Legalities of Soliciting Money or Gifts on the Internet

bizfluent article image

stop spam! image by Photosani from

Launching a website and beginning an online fundraising campaign is an inexpensive way to have a capital campaign or membership drive for your organization. With the low overhead, more organizations are adding Internet fundraising to their repertoire. While there are no specific guidelines for soliciting money or gifts online, there are some general considerations.

Verification of Deduction

Not all contributions to legitimate organizations are tax-deductible. The organization must be a 501(C)3 organization. The organization should indicate this fact on its website, and potential contributors can contact the IRS or locate a copy of Publication 68, often available at libraries, to determine whether that statement is valid before making a donation.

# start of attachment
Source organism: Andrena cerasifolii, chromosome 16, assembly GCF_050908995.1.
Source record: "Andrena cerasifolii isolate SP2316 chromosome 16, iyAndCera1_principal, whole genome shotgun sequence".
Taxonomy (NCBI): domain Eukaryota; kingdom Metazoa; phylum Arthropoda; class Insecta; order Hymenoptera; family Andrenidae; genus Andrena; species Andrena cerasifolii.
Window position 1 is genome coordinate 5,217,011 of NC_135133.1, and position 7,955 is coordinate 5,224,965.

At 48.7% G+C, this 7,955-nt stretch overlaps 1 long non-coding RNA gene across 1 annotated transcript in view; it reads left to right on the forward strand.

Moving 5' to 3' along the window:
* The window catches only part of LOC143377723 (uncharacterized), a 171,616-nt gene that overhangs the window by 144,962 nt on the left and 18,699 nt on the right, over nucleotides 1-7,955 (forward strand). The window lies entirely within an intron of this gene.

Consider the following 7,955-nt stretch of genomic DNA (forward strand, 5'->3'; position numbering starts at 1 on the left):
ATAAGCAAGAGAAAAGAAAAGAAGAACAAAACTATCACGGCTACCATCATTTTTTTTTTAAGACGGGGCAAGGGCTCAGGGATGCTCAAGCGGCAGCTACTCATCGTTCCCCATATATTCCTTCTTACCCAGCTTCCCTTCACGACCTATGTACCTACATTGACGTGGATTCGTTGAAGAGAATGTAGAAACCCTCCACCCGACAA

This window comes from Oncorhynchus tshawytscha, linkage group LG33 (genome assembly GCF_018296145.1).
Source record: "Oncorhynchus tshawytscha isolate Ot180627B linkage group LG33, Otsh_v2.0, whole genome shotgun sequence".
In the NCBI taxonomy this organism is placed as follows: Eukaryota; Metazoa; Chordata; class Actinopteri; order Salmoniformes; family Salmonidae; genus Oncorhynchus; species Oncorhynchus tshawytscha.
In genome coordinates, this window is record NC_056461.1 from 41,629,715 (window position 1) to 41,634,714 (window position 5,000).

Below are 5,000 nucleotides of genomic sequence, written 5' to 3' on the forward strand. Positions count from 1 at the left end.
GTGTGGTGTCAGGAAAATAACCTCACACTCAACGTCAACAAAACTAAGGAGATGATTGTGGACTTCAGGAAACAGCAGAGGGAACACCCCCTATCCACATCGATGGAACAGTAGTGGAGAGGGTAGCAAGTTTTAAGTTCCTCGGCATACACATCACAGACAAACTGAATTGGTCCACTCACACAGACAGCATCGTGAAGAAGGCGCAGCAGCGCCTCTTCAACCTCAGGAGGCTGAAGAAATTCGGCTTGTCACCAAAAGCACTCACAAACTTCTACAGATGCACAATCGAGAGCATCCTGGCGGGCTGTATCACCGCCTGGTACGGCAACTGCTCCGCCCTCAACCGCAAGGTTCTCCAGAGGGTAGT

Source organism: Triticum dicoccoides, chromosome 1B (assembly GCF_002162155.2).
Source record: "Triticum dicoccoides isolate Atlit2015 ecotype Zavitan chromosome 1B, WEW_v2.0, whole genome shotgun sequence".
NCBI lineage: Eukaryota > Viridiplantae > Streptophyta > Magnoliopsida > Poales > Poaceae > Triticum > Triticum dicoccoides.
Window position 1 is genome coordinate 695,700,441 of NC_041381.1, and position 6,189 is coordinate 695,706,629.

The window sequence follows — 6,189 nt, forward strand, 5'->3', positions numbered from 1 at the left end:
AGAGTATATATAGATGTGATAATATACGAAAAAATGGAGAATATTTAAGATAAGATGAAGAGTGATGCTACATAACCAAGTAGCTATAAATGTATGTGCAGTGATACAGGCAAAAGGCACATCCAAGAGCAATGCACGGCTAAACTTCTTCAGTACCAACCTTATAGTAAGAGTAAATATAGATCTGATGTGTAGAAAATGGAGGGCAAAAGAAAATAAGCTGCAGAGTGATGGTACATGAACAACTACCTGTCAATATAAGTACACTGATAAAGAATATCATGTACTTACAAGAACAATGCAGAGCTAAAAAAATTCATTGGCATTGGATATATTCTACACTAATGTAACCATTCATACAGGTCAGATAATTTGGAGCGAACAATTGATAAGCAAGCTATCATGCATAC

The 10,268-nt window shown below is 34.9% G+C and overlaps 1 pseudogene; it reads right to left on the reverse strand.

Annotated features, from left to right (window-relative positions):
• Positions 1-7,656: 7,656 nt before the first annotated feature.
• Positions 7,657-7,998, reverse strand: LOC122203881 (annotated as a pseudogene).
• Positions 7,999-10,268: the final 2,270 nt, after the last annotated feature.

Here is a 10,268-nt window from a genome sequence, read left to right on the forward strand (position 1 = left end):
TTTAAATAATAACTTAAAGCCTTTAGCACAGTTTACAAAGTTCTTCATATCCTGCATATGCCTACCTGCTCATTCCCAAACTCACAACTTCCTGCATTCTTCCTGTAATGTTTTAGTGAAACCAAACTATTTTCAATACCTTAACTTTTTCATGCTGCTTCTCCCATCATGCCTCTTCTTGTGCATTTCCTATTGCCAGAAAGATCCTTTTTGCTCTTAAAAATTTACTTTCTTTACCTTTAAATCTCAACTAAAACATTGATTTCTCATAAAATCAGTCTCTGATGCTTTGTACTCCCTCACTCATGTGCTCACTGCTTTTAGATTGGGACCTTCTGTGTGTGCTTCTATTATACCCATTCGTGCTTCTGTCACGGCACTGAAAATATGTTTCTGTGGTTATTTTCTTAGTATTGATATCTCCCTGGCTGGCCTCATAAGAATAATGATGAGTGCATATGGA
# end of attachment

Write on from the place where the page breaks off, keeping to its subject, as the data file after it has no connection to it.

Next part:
Anti-Spam Laws

In general, the CAN-SPAM Act prohibits sending unwanted emails. Sending an email to a group asking for money or gifts when those people have not signed up for information from your organization is a violation of the law. Anti-spam laws require a double opt-in for all information, meaning that people have to sign up for organizational information and verify, usually through an email link, that they requested the information.

Written Acknowledgment

The IRS requires that nonprofits send a written acknowledgment to people for their contributions. For online solicitations, this written acknowledgment can be in the form of an email thanking someone for a contribution, or it can be a receipt from the organization’s merchant account.


Anyone receiving an online charity request should beware of scams. Some people create an organization as a front to get money from people. Because of the global audience the Internet provides, these scammers can find new targets constantly. Beware of any organization that does not provide an address, phone number, and email contact.